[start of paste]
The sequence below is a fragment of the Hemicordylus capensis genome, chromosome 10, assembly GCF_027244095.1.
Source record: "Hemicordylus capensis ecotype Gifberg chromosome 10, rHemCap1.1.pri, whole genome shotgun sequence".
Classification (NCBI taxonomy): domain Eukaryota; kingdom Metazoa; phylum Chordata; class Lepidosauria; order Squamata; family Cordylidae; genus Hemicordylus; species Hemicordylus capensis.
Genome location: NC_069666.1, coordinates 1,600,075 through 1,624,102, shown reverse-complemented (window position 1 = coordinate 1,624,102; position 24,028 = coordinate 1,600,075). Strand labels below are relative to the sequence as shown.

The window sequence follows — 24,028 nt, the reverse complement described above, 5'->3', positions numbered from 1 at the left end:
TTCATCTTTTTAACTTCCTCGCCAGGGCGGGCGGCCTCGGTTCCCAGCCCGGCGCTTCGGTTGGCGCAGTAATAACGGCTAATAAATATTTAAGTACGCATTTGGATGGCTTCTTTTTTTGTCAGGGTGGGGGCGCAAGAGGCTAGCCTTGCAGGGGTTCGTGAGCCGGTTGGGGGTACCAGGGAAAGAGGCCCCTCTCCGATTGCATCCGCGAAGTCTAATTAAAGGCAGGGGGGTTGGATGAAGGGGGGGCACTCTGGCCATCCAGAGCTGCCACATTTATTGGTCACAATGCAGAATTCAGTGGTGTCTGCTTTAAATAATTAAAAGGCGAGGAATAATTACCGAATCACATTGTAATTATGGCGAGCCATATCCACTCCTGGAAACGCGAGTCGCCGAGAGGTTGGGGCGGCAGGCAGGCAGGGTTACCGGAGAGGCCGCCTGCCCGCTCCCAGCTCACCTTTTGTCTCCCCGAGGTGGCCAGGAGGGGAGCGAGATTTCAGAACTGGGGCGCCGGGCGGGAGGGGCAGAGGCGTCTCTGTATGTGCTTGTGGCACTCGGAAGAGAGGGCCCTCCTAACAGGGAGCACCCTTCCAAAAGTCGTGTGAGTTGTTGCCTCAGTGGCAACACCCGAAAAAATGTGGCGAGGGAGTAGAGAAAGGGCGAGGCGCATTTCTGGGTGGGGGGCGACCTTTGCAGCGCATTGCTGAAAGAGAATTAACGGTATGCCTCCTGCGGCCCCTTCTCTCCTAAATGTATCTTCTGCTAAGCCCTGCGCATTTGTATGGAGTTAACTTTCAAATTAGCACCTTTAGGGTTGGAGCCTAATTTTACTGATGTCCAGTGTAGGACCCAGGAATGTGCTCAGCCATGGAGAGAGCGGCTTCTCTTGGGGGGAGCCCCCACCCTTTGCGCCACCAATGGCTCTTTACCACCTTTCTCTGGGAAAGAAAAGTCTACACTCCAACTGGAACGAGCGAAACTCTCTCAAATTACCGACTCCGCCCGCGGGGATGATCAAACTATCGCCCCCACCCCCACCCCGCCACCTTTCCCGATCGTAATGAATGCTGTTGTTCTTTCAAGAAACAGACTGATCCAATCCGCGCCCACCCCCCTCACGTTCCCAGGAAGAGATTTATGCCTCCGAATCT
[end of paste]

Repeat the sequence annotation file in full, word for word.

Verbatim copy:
The sequence below is a fragment of the Hemicordylus capensis genome, chromosome 10, assembly GCF_027244095.1.
Source record: "Hemicordylus capensis ecotype Gifberg chromosome 10, rHemCap1.1.pri, whole genome shotgun sequence".
Classification (NCBI taxonomy): domain Eukaryota; kingdom Metazoa; phylum Chordata; class Lepidosauria; order Squamata; family Cordylidae; genus Hemicordylus; species Hemicordylus capensis.
Genome location: NC_069666.1, coordinates 1,600,075 through 1,624,102, shown reverse-complemented (window position 1 = coordinate 1,624,102; position 24,028 = coordinate 1,600,075). Strand labels below are relative to the sequence as shown.

The window sequence follows — 24,028 nt, the reverse complement described above, 5'->3', positions numbered from 1 at the left end:
TTCATCTTTTTAACTTCCTCGCCAGGGCGGGCGGCCTCGGTTCCCAGCCCGGCGCTTCGGTTGGCGCAGTAATAACGGCTAATAAATATTTAAGTACGCATTTGGATGGCTTCTTTTTTTGTCAGGGTGGGGGCGCAAGAGGCTAGCCTTGCAGGGGTTCGTGAGCCGGTTGGGGGTACCAGGGAAAGAGGCCCCTCTCCGATTGCATCCGCGAAGTCTAATTAAAGGCAGGGGGGTTGGATGAAGGGGGGGCACTCTGGCCATCCAGAGCTGCCACATTTATTGGTCACAATGCAGAATTCAGTGGTGTCTGCTTTAAATAATTAAAAGGCGAGGAATAATTACCGAATCACATTGTAATTATGGCGAGCCATATCCACTCCTGGAAACGCGAGTCGCCGAGAGGTTGGGGCGGCAGGCAGGCAGGGTTACCGGAGAGGCCGCCTGCCCGCTCCCAGCTCACCTTTTGTCTCCCCGAGGTGGCCAGGAGGGGAGCGAGATTTCAGAACTGGGGCGCCGGGCGGGAGGGGCAGAGGCGTCTCTGTATGTGCTTGTGGCACTCGGAAGAGAGGGCCCTCCTAACAGGGAGCACCCTTCCAAAAGTCGTGTGAGTTGTTGCCTCAGTGGCAACACCCGAAAAAATGTGGCGAGGGAGTAGAGAAAGGGCGAGGCGCATTTCTGGGTGGGGGGCGACCTTTGCAGCGCATTGCTGAAAGAGAATTAACGGTATGCCTCCTGCGGCCCCTTCTCTCCTAAATGTATCTTCTGCTAAGCCCTGCGCATTTGTATGGAGTTAACTTTCAAATTAGCACCTTTAGGGTTGGAGCCTAATTTTACTGATGTCCAGTGTAGGACCCAGGAATGTGCTCAGCCATGGAGAGAGCGGCTTCTCTTGGGGGGAGCCCCCACCCTTTGCGCCACCAATGGCTCTTTACCACCTTTCTCTGGGAAAGAAAAGTCTACACTCCAACTGGAACGAGCGAAACTCTCTCAAATTACCGACTCCGCCCGCGGGGATGATCAAACTATCGCCCCCACCCCCACCCCGCCACCTTTCCCGATCGTAATGAATGCTGTTGTTCTTTCAAGAAACAGACTGATCCAATCCGCGCCCACCCCCCTCACGTTCCCAGGAAGAGATTTATGCCTCCGAATCT